[USRP-users] Resolution of center frequency settings

mahaveer gupta mgupta1616 at gmail.com
Wed Dec 24 22:02:27 EST 2014


Thanks very much for the detailed response. This is really helpful. We were
trying to develop a RADAR based application using USRPS whose effectiveness
depends on the frequency resolution

Regards,
M

On Wed, Dec 17, 2014 at 4:21 AM, Marcus Müller <usrp-users at lists.ettus.com>
wrote:

> Hello Mahaveer,
>
> tuning USRPs is a two-stage process:
> 1. the daughterboard has gets tuned.
> 2. the DSP logic performs digital frequency shifting.
>
> 1. Daughterboard tuning
> -----------------------
>
> The daughterboards have local oscillators (LO) which they use to mix
> down the RF signal to baseband (or vice versa).
> These LOs are generated from the motherboard reference clock, usually by
> fractional interpolation; thus, the LO can only tune to a discrete set
> of frequencies.
> How many of these frequencies exists, and how they are distributed,
> depends on the daughterboard.
>
> 2. DSP frequency shifting
> -------------------------
>
> RX side:
> The FPGA has logic that generates a complex sine (it's actually a
> 12-stage CORDIC) and multiplies the ADC samples with it, before
> anti-aliasing filtering and decimating the ADC samples (coming in at
> 100MS/s) to the user-requested sampling rate.
> This allows the USRP to transparently tune to "any" real frequency in
> the daughterboard's frequency range.
>
> "any" is in parentheses, because this is where accuracy comes in: the
> sine calculation of course happens with fixed point numbers, and so do
> the multiplication and the rest of the DSP. Thus, everything is
> quantisized (at 16bit, most of the time); this, by considering
> quantization noise, will give a maximum SNR you can get. With that
> maximum SNR you could calculate the maximum accuracy a given frequency
> estimator could achieve. And that will be your lower boundary for
> frequency resolution.
>
> TX:
> exactly the same, other way around.
>
> Overall frequency accuracy considerations
> -----------------------------------------
>
> 1Hz *is* very small. At 2.45GHz, that would be 0.4 parts per billion
> accuracy. The accuracy of the reference clock is (I don't have exact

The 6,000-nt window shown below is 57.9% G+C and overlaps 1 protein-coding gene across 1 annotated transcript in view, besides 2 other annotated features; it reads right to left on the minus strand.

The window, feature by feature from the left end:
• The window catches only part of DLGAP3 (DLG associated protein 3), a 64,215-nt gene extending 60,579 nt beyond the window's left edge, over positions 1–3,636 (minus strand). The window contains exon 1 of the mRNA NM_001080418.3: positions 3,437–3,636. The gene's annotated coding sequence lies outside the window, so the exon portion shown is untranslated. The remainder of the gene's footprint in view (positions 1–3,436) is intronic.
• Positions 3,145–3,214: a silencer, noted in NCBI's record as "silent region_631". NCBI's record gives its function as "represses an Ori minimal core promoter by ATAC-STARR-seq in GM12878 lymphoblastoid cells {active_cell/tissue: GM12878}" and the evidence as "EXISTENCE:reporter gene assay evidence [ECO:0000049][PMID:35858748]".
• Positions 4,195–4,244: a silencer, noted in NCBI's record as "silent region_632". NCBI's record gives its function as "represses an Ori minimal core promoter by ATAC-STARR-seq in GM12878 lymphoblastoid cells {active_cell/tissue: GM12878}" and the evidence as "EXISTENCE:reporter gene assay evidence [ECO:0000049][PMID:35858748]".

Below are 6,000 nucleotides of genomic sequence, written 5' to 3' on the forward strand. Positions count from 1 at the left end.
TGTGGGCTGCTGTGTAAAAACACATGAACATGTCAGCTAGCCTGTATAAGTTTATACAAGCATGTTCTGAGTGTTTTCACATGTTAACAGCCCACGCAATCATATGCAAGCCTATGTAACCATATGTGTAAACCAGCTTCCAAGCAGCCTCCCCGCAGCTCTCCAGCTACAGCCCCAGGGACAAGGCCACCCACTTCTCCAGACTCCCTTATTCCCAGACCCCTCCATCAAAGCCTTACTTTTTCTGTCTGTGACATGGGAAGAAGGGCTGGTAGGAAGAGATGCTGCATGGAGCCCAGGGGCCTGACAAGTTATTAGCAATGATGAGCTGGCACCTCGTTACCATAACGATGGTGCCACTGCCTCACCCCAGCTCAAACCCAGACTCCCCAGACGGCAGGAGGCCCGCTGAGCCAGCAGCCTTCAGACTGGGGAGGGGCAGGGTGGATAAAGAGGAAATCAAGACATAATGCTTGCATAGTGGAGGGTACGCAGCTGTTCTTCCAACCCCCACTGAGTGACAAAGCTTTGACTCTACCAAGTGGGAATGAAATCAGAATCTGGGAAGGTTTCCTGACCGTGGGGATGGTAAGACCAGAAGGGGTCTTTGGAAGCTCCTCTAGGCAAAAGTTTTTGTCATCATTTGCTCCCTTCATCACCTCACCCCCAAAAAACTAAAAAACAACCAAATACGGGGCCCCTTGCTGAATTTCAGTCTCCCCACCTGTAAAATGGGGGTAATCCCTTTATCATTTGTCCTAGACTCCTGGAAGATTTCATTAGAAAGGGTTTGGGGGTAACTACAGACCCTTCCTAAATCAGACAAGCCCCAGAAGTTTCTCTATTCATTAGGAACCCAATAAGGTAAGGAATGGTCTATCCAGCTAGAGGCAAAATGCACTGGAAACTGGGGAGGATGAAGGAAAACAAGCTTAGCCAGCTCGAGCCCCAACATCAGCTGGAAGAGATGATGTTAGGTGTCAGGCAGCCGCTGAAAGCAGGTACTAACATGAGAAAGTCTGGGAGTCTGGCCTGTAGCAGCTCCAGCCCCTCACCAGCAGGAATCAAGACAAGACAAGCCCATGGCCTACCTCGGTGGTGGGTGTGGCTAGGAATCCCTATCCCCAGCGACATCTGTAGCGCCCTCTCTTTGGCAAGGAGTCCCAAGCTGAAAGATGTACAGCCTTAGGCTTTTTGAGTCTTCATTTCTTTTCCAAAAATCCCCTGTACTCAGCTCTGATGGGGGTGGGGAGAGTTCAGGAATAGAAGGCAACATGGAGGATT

> numbers in my head, just putting down something intuitively good) about
> 50 times worse. With other words: the variation you'll see because of
> your reference clock should be expected to be 50 times as big as the
> steps you want to do.
>
> Even when driving the N210 at rather low user sampling rates, for
> example 1MS/s, and considering the frequency shift in baseband, a
> frequency accuracy of 1ppm is something that most receiving systems try
> to autonomously correct by design.
>
> This question comes up once or twice every year, and it's always
> interesting to hear the motivation behind it, so would you mind
> explaining why you want to tune so finely?
>
> Best regards,
> Marcus Müller
>
> On 12/17/2014 10:52 AM, mahaveer gupta via USRP-users wrote:
> > Hello,
> >
> > Could you please tell me the resolution at which I can vary the center
> > frequency settings in USRP N210.
> >
> > For example, I can set the center frequency to be at 2.45 GHz. If I
> > want to increase the center frequency by 1 Hz, I could use 2.450000001
> > Hz. Not sure, how accurate the small increment would be and if it
> > would make any difference at all.
> >
> > I know 1 Hz is very small, but would like to know the step size at
> > which frequency increments would have effects
> >
> > --
> > Thanks,
> > M
> >
> >
> > _______________________________________________
> > USRP-users mailing list
> > USRP-users at lists.ettus.com
> > http://lists.ettus.com/mailman/listinfo/usrp-users_lists.ettus.com
>
>
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>



-- 
Thanks,
M
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